TABLE II______________________________________Property Type Value Returned______________________________________PR-- TYPE-- NAME A string that contains the name of the current table.PR-- TAB-- DESC A string that contains the description of the current table.PR-- NUMCOLS A signed integer that contains the number of columns in the current table.PR-- COLUMN-- TYPE An unsigned integer that contains the column data type.PR-- COLUMN-- WIDTH An unsigned integer that is the maximum width of the column.PR-- COLUMN-- FLAGS An unsigned integer that is inter- preted in the same way as the flags in the coldef data structure.PR-- OWNER A string that contains the name of the owner of the current table.PR-- COLUMN-- NAME A string that contains the name of the current column.PR-- COLUMN-- DESC A string that contains the description of the current column.PR-- COLUMN-- LABEL A string that contains a column label.PR.sub. -- COLUMN-- SCALE A signed integer that indicates the number of digits right of the decimal point.PR-- TAB-- TYPE An unsigned integer that contains the object type (i.e., a table, a view, a synonym or a public synonym).PR-- TAB-- LABEL A string that contains the label for the current table.______________________________________
Of course, any particular property listed in Table II is only available when the catalog browsing handle is positioned at the appropriate object (i.e, table or column, depending on what the property is).
The get-- table-- next, the get-- column-- next and the get-- catalog-- property functions are used repeatedly to retrieve whatever amount of information about the database is desired. After details about the identity and structure of the tables and columns in the database are obtained, the application calls a close-- cbrowser function through a pointer in field 910 of DBLINK 900 to close the catalog browsing handle (step 142).
Using the information retrieved through the catalog browsing functions, the application uses other function calls available through DBLINK 900 to interrogate, manipulate and change the database. Among the more important of the functions available are the prepare-- query call (see FIG. 7, field 922), the open-- xfer call (field 924), the open-- cursor call (field 926), and the fetch call (field 928). Beginning with the prepare-- query call, each of these will now be described as part of the continuing description of a typical sequence of function calls.
When the time comes to query the database, the application makes the prepare-- query call (step 144 of FIG. 2B) which compiles a query specification presented by the application. The result of the compilation is either a cursor that the driver uses to fetch data, or a handle to a statement that the driver saves. If the result of the compilation is a statement handle, the application can pass the statement handle to a declare-- cursor call (see FIG. 8) at a later time to create a cursor.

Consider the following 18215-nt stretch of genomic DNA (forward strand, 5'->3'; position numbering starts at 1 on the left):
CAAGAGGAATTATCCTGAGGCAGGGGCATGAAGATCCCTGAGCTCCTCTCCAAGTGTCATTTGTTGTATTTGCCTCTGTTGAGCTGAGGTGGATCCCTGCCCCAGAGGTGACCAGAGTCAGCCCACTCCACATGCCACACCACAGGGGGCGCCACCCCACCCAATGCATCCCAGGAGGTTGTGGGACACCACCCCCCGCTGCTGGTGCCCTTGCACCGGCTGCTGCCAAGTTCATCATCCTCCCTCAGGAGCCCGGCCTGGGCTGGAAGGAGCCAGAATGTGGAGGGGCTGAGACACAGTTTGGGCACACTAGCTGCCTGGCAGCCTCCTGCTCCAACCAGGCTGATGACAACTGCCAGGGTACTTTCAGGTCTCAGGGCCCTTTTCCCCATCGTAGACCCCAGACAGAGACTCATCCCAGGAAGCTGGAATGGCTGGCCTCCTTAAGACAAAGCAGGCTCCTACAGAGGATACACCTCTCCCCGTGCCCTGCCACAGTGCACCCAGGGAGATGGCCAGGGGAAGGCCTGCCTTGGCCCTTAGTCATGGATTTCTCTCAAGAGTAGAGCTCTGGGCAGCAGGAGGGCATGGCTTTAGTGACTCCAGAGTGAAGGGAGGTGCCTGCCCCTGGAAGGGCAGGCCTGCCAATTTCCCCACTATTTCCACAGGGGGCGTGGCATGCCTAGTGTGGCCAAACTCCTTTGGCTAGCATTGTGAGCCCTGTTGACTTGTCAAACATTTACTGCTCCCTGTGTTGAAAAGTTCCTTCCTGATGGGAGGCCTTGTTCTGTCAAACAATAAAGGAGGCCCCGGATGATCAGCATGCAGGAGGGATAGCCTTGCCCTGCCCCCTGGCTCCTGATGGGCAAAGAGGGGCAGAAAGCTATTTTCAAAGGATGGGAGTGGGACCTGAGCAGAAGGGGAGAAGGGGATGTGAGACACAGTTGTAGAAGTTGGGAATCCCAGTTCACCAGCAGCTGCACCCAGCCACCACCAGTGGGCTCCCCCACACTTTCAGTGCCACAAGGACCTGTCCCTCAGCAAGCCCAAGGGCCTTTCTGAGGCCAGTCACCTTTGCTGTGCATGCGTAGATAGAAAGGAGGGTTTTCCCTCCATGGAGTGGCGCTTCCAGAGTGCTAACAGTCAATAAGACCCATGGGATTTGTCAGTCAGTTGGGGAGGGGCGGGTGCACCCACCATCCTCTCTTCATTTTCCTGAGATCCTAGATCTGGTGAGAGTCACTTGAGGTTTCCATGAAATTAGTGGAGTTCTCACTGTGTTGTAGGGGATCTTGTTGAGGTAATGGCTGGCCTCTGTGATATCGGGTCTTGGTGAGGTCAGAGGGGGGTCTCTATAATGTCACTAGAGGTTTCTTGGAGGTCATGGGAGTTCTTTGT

Typically, the query will be presented to the application in a higher level language such as its own user interface. Before making the prepare-- query call to the driver, however, the application converts the query into a query tree representation and stores this in a querytree data structure 1300, such as is shown in FIG. 10. Thus, when the time comes for the application to specify the query to the driver, rather than passing the SQL representation of the query to the driver, it passes querytree data structure 1300.
Querytree data structure 1300 contains the following information. Field 1302 contains a handle to an array of table names that are used in the query. Field 1304 contains a handle to a columns array which is an array of column id structures that are referenced in the query. Each column id structure in this array identifies a column by name, by number, as an expression or as an unnamed column that contains a row identifier. Field 1306 contains a handle to an array of wherenodes that represent the selection criteria for the query (see below for description of wherenode structure). This wherenode array corresponds to the WHERE clause of an SQL SELECT statement. Field 1308 contains a handle to another array of wherenodes that represent other selection criteria for the query. This wherenode array corresponds to the HAVING clause of an SQL statement. Field 1310 contains a handle to a data structure that represents the projected column list for the query. Field 1312 contains a handle to a data structure that corresponds to the GROUP BY clause in an SQL SELECT statement. Field 1314 contains the number of tables that correspond to the FROM clause of an SQL SELECT statement. Field 1316 contains an index identifying the first table referenced in the FROM clause of the SQL SELECT statement. Field 1318 contains the total number of elements in the columns array. Field 1320 contains a flag (referred to as the distinct flag) to indicate whether the query is to return duplicate records.